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What does a growing Internet of Things market mean for privacy and regulation?

Over the past decade, the expansion and integration of digital networks has led to an increasingly connected ecosystem of people, devices, and sensors. We’re now familiar with stats like 4.9 billion connected devices in use in 2015 and predictions that this might reach 25 billion by 2020. And it is widely acknowledged that this growth in digital connections has dramatically increased the amount of ‘useful’ data available.

But, while a number of academics, legal experts, and policy practitioners have come together to respond to concerns on privacy, data protection, and transparency, little thought has been given to how business and society will be affected by emerging polices and regulatory frameworks in relation to ‘Internet of Things’ (IoT) markets.

In Europe, a series of Data Protection frameworks and treaties have been on the negotiation tables since 2011. Late last year the necessary agreement between European Parliament and Council was reached, and in just over 2 years reformed regulation will come into force across the Union.

This blog aims to briefly highlight the current debates on data protection policy, and situate them within the broader context of growing IoT markets. In doing this, we pose a couple of broad questions: can privacy regulation keep up with the rapid changes in the technological and software realm? Or are more nuanced and dynamic approaches to data collection, consent, control and use required to strike a balance between data protection and data-driven innovation?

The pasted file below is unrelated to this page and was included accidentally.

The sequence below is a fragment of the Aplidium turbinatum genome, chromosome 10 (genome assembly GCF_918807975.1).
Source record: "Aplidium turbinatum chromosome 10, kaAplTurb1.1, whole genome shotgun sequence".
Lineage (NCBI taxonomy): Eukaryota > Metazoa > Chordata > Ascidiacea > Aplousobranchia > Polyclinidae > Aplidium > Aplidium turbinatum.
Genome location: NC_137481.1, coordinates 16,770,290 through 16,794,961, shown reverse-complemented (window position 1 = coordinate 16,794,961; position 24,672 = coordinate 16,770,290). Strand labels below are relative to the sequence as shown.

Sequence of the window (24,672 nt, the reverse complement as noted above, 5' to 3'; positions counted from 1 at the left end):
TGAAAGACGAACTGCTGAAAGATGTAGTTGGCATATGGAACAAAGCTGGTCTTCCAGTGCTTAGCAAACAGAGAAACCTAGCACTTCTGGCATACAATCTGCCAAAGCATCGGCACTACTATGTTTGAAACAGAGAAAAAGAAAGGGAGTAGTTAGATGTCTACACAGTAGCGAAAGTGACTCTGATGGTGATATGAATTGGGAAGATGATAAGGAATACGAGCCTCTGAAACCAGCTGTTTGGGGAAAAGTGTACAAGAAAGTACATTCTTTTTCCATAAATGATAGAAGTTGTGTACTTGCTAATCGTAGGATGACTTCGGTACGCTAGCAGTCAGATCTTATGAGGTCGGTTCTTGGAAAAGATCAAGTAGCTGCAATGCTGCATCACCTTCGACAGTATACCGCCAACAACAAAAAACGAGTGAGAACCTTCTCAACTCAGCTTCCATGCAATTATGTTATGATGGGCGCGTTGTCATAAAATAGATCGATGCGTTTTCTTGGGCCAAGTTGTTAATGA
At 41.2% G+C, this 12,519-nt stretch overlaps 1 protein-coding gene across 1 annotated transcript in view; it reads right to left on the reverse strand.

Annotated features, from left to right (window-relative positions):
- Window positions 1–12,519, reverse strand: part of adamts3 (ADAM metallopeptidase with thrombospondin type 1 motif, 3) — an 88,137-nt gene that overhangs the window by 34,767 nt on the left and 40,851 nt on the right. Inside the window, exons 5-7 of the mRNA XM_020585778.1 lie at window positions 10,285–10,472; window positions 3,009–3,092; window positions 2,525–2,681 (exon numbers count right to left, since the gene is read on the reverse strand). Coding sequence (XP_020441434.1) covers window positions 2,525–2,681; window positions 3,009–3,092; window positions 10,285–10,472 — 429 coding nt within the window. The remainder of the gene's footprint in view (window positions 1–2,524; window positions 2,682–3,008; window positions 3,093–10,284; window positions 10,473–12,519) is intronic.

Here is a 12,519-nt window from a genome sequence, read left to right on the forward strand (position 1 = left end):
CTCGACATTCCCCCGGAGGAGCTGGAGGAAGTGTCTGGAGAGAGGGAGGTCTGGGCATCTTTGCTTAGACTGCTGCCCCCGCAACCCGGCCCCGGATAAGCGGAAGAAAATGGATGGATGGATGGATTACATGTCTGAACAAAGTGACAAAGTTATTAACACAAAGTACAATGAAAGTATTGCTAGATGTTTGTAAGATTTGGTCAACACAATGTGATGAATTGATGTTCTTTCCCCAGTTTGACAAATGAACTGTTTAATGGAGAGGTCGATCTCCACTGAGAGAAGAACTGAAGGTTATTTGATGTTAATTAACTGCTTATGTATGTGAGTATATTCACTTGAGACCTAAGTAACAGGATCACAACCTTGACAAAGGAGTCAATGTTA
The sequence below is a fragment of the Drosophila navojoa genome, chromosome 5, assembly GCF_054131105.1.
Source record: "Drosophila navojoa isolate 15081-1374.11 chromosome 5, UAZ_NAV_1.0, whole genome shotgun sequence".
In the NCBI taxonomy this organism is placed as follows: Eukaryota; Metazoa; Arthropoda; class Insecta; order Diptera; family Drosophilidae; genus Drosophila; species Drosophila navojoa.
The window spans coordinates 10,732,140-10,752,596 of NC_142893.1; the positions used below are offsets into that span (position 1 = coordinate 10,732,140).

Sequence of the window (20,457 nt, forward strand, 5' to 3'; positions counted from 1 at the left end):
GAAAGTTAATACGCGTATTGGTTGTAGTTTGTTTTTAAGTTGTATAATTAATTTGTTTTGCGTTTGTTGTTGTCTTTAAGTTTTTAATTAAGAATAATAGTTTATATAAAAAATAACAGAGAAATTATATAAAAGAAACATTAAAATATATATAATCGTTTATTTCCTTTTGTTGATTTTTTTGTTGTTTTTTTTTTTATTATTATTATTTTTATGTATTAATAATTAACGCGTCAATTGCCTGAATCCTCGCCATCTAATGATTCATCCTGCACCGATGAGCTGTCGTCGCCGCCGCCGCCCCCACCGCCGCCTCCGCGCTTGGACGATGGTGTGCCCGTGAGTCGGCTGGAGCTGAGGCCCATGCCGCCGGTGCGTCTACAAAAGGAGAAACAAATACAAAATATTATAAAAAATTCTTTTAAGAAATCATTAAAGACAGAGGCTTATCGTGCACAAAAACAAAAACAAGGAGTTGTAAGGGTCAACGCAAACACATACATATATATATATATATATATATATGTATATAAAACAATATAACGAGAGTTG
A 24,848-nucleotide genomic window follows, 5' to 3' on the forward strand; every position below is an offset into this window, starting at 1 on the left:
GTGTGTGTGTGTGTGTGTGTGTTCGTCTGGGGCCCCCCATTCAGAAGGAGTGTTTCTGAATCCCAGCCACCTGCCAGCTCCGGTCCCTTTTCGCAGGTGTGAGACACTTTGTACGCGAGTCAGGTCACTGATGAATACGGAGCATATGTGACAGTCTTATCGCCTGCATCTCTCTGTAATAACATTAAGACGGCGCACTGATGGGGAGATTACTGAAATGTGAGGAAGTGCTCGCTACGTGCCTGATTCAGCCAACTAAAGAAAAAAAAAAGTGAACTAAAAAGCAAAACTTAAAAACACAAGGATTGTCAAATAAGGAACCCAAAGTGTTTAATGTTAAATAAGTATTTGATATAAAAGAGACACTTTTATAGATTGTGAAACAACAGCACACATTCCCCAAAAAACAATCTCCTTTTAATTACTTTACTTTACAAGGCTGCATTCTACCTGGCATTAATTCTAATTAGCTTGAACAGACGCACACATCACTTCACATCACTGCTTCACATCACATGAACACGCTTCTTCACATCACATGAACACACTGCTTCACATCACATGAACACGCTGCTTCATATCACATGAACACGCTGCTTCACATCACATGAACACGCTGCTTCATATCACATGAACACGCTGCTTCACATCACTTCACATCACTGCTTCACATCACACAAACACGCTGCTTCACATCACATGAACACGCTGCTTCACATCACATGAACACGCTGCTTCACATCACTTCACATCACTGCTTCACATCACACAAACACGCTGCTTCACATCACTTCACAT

The irresistible force of IoT meets the immovable object of regulation.

Consent at the point of collection has a limited ability to protect

Many IoT firms use big data analytics to identify correlations and patterns of behavior that form valuable business insight. And companies are not just using personal data to add value; for example, UPS has been using sensor data from its delivery vehicles to monitor speed, miles per gallon, mileage, number of stops, and engine health, enabling them to improve efficiency of routes, and working practices of drivers.

Although new value is created when big data is brought together or analyzed in new (and sometimes unanticipated) ways, there is a problem when it comes to regulation of this growing and valuable data activity: it conflicts with a central principle of privacy protection whereby individuals consent to the use of their data for explicitly stated purposes. 

When data analytics and the increasing connectivity between devices are put together, companies increasingly rely upon implicit consent, aggregation, and anonymization of data to circumvent privacy laws. In the World Economic Forum’s recent report on the Value of Personal Data, we see just how difficult it is to balance the needs of business and the rights of the consumer (or citizen): given the ‘sheer volume of data and the various ways that data is collected and used today, it is, as a practical matter, physically impossible for an individual to consent to all the different data uses.’ Consent at the point of collection proves to be less useful in light of the growing IoT market, pushing privacy and regulatory experts to define new ways of mediating the value of outputs generated by big data analytics. Relatedly, data minimization principles (which require companies to collect only the data they need and for specific uses) are much less relevant in the age of big data.

A much broader range of data that has the potential to be personally identifying

IoT firms (and the companies that use IoT data) increasingly rely upon big data processes to connect data generated from multiple devices and in so doing, are able to generate profiles of individual preferences and behaviours with a level of detail and precision that was not possible before.  By analyzing metadata or combining datasets, IoT data approaches generate novel information that can be personally identifying but this processing falls outside the purview of current privacy legislation.  Privacy laws could therefore be seen as outdated in their definition of Personally Identifiably Information (PII).  

How does this fit with European regulation?